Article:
There are multiple online sources of this document--see the catalog entry at the University of Wisconsin-Madison library.
The text entries shown are the key sections dealing with Star Lake.
- UW Madison/Wis Hist Soc
"J. B. Cook, Forest Ranger, Star Lake." (P. 2.)
"During the winter of 1912–13 a ranger cabin is being built at Star lake in T. 41, R. 8 E." (P. 51.)
"In order to have a fairly large and permanent experimental plantation it is proposed to reforest, in the spring of 1913, a long point in Star lake, Vilas county, which contains about 100 acres, and the following plants grown in the state nursery will be used:
White Pine ..... 50,000
Norway Pine ..... 50,000
Western yellow pine ..... 10,000
Scotch pine ..... 5,000
Norway spruce ,,,,, 5,000
"A permanent accurate record of this plantation will be kept and it should prove a very valuable guide to all future tree planters of northern Wisconsin." (P. 66.)
"Naturally the cost of road construction varies very greatly where in one case an old railroad grade can be utilized, while in another the road must be built through heavy brush or timber. The cost of construction under varying conditions is shown in the following typical cases:
Road and fire line built on an old railroad grade from Star lake to Camp 12. Distance 8 miles. -
Character of work. / Total Cost. / Cost per mile
Cutting brush / $56.85 / $7.10
Removing ties / 58. 08 / 7.26
Removing rock and sod / 9. 20 / 1.15
Plowing and dragging / 49.85 / 6.23
Board of men / 85.90 / 10. 73
Board of team / 33. 40 / 4.17
Total / $293.28 / $36.64"
"On most of these old railroad grades the brush is very thick. This must first of all be cut out to make a good wide road, then piled and later on burned. The heaviest part of the work is removing the ties, which are often heavy birch trees which have become firmly imbedded in the turf. The ties are piled up along the road and when thoroughly dry are burned. After the rock and sod have been removed, the road is plowed and dragged and then with a little use the road packs firmly and becomes a very useful highway as well as an excellent fire line. It will be noted that the cost of building the above road on an old railroad grade was $36.64 per mile, and it is interesting to compare the cost of the following road which was built through very brushy country, especially as the work was done under the same forest ranger with practically the same crew of men:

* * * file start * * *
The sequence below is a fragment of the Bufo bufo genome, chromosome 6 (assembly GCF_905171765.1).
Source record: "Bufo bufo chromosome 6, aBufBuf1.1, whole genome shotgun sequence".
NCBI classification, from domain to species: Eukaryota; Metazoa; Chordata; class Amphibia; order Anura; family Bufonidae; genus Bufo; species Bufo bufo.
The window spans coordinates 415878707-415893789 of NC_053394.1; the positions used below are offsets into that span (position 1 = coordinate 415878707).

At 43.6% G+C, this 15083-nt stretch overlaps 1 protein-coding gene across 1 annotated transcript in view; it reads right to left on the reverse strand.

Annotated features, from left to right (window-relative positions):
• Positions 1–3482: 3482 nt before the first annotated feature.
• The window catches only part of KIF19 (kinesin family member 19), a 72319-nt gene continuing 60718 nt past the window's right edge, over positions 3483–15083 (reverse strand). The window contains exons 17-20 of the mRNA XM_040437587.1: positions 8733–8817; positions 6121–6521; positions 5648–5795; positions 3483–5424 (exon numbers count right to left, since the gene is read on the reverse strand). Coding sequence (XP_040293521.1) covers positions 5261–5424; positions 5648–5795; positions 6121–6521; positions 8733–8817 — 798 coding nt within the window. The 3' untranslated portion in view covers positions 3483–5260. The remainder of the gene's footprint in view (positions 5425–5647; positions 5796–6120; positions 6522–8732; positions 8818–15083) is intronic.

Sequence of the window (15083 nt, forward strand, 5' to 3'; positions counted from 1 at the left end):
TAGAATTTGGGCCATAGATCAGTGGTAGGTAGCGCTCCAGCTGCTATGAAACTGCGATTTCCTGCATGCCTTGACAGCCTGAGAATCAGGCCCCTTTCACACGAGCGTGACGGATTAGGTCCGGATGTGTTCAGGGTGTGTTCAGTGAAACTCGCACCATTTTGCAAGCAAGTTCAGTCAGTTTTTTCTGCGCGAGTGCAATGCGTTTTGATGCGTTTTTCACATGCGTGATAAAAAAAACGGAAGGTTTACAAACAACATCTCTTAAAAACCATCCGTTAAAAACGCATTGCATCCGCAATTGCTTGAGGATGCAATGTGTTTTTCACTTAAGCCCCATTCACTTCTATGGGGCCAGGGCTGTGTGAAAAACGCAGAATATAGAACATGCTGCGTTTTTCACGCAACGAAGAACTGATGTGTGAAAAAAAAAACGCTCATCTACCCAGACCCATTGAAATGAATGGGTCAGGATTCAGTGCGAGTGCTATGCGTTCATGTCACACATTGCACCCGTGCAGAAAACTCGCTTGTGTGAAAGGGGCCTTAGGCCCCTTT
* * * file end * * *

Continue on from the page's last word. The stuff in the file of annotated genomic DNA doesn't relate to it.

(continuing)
"Portion of the road from Star lake to Sayner. Distance 2 3/4 miles.
Character of work / Total Cost / Cost per mile
Cutting brush / $113.95 / $41.44
Removing stumps 44.85 / 16. 31
Plowing and dragging 32.20 / 11.71
Scraping / 70.05 / 25.47
Shovelling and grubbing / 125. 70 / 45.71
Dynamiting / 19.00 / 6.91
Burning brush / 26.45 / 9.62
Board of men / 215.30 / 78.29
Board of team / 86.95 / 31.62
Total / $734.45 / $267.08
"As a road from Star Lake to Sayner was badly needed, and as it will be very generally used by the public, more time and money was spent on it than would usually be the case.
"However, probably every railroad grade which has been util ized in making a road has saved the state at least $150 per mile." (Pp. 69-70.)
"A few small communities within the forest reserves, notably Woodruff, Sayner, Star Lake, Manitowish and Mercer, are going to find it very difficult to raise sufficient funds to provide good schools and to pay the expenses of local government on account of the state's owning so much land upon which no taxes can be paid." (P. 79)
"Comfortable houses for the rangers, with barns, wood and ice houses, etc., have already been built at the following ranger stations: Little Carr lake, Plum lake, Oxley and Rest lake; and during the winter of 1912–13, houses will be built at Star lake and Carroll lake. All ranger stations are connected by telephone with the nearest towns and with the forestry headquarters building." (P. 81.)
"This purchase [from N. A.. Coleman for $1,000] was an island in Star lake and included all the timber on the island except the pine. The pine timber, also, was purchased from the A. H. Stange company and partly paid for by an exchange of timber on another description of state land." (P. 101)